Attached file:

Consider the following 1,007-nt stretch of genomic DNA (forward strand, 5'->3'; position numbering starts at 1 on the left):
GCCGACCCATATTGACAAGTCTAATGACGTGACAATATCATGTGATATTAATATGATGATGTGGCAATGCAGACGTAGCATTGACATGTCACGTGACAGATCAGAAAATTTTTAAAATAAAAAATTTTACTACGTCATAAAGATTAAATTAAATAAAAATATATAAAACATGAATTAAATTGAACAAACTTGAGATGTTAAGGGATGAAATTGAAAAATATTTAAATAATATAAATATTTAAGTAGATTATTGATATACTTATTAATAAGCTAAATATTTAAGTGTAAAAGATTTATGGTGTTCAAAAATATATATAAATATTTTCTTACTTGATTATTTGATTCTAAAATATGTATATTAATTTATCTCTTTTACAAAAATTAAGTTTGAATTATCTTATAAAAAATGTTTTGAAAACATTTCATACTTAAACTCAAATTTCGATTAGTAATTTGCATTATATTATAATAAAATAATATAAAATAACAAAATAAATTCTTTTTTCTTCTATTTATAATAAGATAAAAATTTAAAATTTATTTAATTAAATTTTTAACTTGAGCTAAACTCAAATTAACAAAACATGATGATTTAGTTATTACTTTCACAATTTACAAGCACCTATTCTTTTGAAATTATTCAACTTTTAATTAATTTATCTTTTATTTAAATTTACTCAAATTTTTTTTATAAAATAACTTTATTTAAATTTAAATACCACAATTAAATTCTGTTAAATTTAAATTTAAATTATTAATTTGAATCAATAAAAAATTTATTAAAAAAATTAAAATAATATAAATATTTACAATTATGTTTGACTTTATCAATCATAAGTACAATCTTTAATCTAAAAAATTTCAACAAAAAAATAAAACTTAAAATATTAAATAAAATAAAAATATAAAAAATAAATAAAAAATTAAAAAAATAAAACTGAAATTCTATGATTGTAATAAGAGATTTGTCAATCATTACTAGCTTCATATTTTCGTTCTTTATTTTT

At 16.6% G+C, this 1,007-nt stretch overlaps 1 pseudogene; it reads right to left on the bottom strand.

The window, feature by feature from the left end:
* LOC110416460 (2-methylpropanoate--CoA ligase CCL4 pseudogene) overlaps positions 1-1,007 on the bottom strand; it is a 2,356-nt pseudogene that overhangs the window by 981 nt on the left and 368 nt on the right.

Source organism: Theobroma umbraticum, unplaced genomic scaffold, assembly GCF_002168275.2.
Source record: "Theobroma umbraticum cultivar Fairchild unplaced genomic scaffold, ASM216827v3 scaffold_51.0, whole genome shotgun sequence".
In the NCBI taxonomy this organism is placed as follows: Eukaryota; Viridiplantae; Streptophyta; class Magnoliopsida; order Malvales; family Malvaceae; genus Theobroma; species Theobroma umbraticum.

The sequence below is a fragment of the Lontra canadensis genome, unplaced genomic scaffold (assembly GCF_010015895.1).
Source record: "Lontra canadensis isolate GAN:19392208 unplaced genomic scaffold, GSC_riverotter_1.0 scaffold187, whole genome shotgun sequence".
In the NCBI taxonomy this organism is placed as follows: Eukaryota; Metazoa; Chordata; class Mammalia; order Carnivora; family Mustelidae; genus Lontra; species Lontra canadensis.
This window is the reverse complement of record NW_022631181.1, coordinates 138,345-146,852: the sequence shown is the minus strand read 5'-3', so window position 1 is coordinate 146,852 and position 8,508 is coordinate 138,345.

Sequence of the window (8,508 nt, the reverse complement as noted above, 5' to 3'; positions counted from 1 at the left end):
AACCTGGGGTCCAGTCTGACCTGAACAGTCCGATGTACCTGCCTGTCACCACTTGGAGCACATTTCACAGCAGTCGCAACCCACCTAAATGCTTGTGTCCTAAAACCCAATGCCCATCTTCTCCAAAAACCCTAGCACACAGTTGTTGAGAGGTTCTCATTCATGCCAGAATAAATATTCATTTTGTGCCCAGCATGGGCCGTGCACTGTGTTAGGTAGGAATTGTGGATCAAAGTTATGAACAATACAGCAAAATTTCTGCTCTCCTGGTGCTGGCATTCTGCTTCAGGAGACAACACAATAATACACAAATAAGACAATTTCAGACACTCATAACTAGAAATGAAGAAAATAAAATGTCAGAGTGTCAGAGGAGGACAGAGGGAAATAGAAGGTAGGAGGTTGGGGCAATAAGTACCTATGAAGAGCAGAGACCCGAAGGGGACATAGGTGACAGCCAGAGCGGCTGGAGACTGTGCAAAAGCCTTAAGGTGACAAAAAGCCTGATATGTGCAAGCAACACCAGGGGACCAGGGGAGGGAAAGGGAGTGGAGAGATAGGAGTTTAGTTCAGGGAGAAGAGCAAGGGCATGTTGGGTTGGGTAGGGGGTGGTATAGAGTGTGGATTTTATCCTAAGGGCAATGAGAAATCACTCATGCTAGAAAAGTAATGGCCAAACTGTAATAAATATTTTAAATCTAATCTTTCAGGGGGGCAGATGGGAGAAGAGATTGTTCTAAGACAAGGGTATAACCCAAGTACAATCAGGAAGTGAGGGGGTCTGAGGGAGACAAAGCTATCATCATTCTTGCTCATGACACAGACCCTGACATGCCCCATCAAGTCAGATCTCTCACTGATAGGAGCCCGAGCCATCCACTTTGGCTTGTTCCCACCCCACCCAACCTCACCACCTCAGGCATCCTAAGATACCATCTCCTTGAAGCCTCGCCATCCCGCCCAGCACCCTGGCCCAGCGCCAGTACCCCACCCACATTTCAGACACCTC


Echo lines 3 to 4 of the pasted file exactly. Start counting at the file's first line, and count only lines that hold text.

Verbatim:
At 16.6% G+C, this 1,007-nt stretch overlaps 1 pseudogene; it reads right to left on the bottom strand.

The window, feature by feature from the left end: